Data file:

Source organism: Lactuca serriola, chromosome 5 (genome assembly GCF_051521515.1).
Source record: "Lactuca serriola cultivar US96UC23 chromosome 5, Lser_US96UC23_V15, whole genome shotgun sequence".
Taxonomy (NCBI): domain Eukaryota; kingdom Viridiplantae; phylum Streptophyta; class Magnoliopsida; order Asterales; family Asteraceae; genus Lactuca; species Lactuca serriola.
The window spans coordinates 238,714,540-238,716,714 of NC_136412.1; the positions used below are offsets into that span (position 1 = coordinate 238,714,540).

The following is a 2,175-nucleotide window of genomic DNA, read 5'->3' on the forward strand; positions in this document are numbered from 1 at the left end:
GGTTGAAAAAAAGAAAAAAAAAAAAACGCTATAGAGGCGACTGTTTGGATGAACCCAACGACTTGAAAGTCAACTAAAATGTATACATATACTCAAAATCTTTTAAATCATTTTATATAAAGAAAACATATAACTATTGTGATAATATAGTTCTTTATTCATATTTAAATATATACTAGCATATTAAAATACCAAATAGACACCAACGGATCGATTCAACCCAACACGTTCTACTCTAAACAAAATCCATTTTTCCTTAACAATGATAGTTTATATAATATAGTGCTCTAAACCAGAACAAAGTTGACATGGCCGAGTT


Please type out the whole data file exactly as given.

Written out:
Source organism: Lactuca serriola, chromosome 5 (genome assembly GCF_051521515.1).
Source record: "Lactuca serriola cultivar US96UC23 chromosome 5, Lser_US96UC23_V15, whole genome shotgun sequence".
Taxonomy (NCBI): domain Eukaryota; kingdom Viridiplantae; phylum Streptophyta; class Magnoliopsida; order Asterales; family Asteraceae; genus Lactuca; species Lactuca serriola.
The window spans coordinates 238,714,540-238,716,714 of NC_136412.1; the positions used below are offsets into that span (position 1 = coordinate 238,714,540).

The following is a 2,175-nucleotide window of genomic DNA, read 5'->3' on the forward strand; positions in this document are numbered from 1 at the left end:
GGTTGAAAAAAAGAAAAAAAAAAAAACGCTATAGAGGCGACTGTTTGGATGAACCCAACGACTTGAAAGTCAACTAAAATGTATACATATACTCAAAATCTTTTAAATCATTTTATATAAAGAAAACATATAACTATTGTGATAATATAGTTCTTTATTCATATTTAAATATATACTAGCATATTAAAATACCAAATAGACACCAACGGATCGATTCAACCCAACACGTTCTACTCTAAACAAAATCCATTTTTCCTTAACAATGATAGTTTATATAATATAGTGCTCTAAACCAGAACAAAGTTGACATGGCCGAGTT